The Botticelli Reimagined Exhibition at the Victoria and Albert Museum, London.
In the grand hall of the Victoria and Albert Museum, London sits a giant clam shell, occupied at any time by a tourist attempting to affect that pose: weight on one leg, hip pushed into an alluring curve, a hand raised over a breast, the other clutching an imaginary rope of salt-encrusted hair over their modesty.
Such is the enduring popular appeal of Sandro Botticelli’s (1445-1510) most famous painting, Birth of Venus, whose endlessly appropriated image forms the core of the V&A’s current show, Botticelli Reimagined (until July 3). Exploring the 15th-century Florentine painter’s influence on later artists, the exhibition fits into a trend for examining the legacy of an artist on those that followed: see the National Gallery’s current Eugene Delacroix exhibition or the Royal Academy’s Rubens show last year. It’s a good formula: the brand name artist draws crowds, but skirts the difficulty of populating an entire show with their work and helps to excite a contemporary focused audience.
Co-curators Mark Evans and Ana Debenedetti have chosen to open the V&A show with a comely, all but naked Uma Thurman in a clam shell in Terry Gilliam’s The Adventures of Baron Munchausen (1988), playing on loop with Ursula Andress, playing with her conch shell as she emerges from the waters in the famous scene in Dr No. In both, men look on and slather, Sean Connery watching Andress from the undergrowth like Her Majesty’s Secret Service’s peeping Tom.
It sets the fetishistic tone of this back-to-front exhibition, at least until the final room where Botticelli’s own work is finally shown. The three sections funnel the viewer from the broadest and most recent interpretations of Botticelli down to the kernel of his own work. First, Global, Modern, Contemporary of 20th and 21st-century works. Then Rediscovery showing how Botticelli, forgotten for 300 years, was rediscovered with a vengeance in the 19th-century as the Pre-Raphaelite's poster boy. Finally, Botticelli in his Own Time, a stark white cube housing works by the man himself and his workshop. They certainly make you wait for him, and the final room feels somehow disconnected from the lengthy appetiser.
Although The Birth of Venus (1482), along with Botticelli’s (arguably better) Primavera, is not allowed to leave Florence’s Uffizi Gallery, her appropriated image permeates the first room. Throughout the past century, she crops up across almost every medium; photography, paint, video, fashion, performance. Venus was a gift to Pop artists and, of course, here is Warhol casting her as a Renaissance Marilyn in his ubiquitous prints, and Dolce & Gabanna prove you can make a hideous dress and trouser suit with fragments of the painting.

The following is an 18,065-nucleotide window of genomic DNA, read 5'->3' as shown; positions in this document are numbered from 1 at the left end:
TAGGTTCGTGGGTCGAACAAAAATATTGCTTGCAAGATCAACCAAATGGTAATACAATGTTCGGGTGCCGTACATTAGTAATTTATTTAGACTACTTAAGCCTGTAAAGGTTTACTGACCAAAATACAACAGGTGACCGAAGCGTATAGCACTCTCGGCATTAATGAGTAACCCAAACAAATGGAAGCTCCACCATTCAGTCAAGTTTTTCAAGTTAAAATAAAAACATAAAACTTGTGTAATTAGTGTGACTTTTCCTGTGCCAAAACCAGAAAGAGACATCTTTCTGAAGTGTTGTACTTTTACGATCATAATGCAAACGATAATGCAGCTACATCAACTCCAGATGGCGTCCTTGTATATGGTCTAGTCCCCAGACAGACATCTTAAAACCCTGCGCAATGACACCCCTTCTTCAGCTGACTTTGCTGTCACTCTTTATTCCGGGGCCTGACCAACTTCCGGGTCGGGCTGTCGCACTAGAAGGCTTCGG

Some tributes verge on ironic farce - David LaChapelle’s blonde model Venus, attended by too glittered up muscle men, a case in point. With so much gawping, it’s unsurprising that Venus was also seized upon by feminist artists and a corner devoted to the feminist take provides relief at peak-fetish, notably French performance artist Orlan undergoing plastic surgery to change her chin to resemble Venus’.
Room two is sheer adulation, drawing on the V&A’s healthy stock of 19th-century studies and Pre-Raphaelite works. Botticelli’s poetic compositions and wistful women provided the Brotherhood with their ideal Renaissance hero, as illustrated by this room of wan beauties set to a soundtrack of Debussy. Here are Dante Gabriel Rossetti’s adoring studies of Jane Morris for La Donna della Finestra, and Jane appears as Spring in The Day Dream, commissioned by Constantine Ionides for £735 - over twice the price of the Botticelli portrait he also bought from Rossetti. This work was initially called Vanna Primavera and, if room one is all about Venus, the second meditates on Primavera, most noticeably in William Morris’s tapestry, The Orchard, a medieval fantasy of four women representing the seasons.
Rossetti, John Ruskin and Edward Burne-Jones all owned works by Botticelli and three confront you as you enter the final room, the main event. Centre stage is the only signed and dated painting by Botticelli, The Mystic Nativity (1500), and, a personal highlight form the Uffuzi, Pallas toying with the hair of her centaur (1482).
Botticelli’s drawings end the show on an high; his exquisitely delicate Allegory of Abundance - arguably the best thing here - showcases his skill as a draughtsman, while his depictions of Dante’s Divine Comedy provide the chance to see Botticelli indulging in the unlovely. Venus bookends the show and you exit two full-length depictions of Venus, in the same pose but stripped of narrative of the Birth of Venus, watch you depart.
Botticelli may be unashamedly pretty, but it’s a cold eye that doesn’t yield to his grace. Even if his paintings’ surface beauty prohibits you from finding meaningful depth, the man certainly knew how to create a rhythmic composition. Just don’t try whipping out the pencil to see how he does it - deeply ironic in a show about his influence, because the V&A have once again banned sketching in this show, in the interests of image rights. A sour note in this ambitious show.
Botticelli Reimagined, sponsored by Societe Generale, at the V&A until 3 July 2016. www.vam.ac.uk/botticelli
Written by Anna Brady, Contributor to Arteviste.com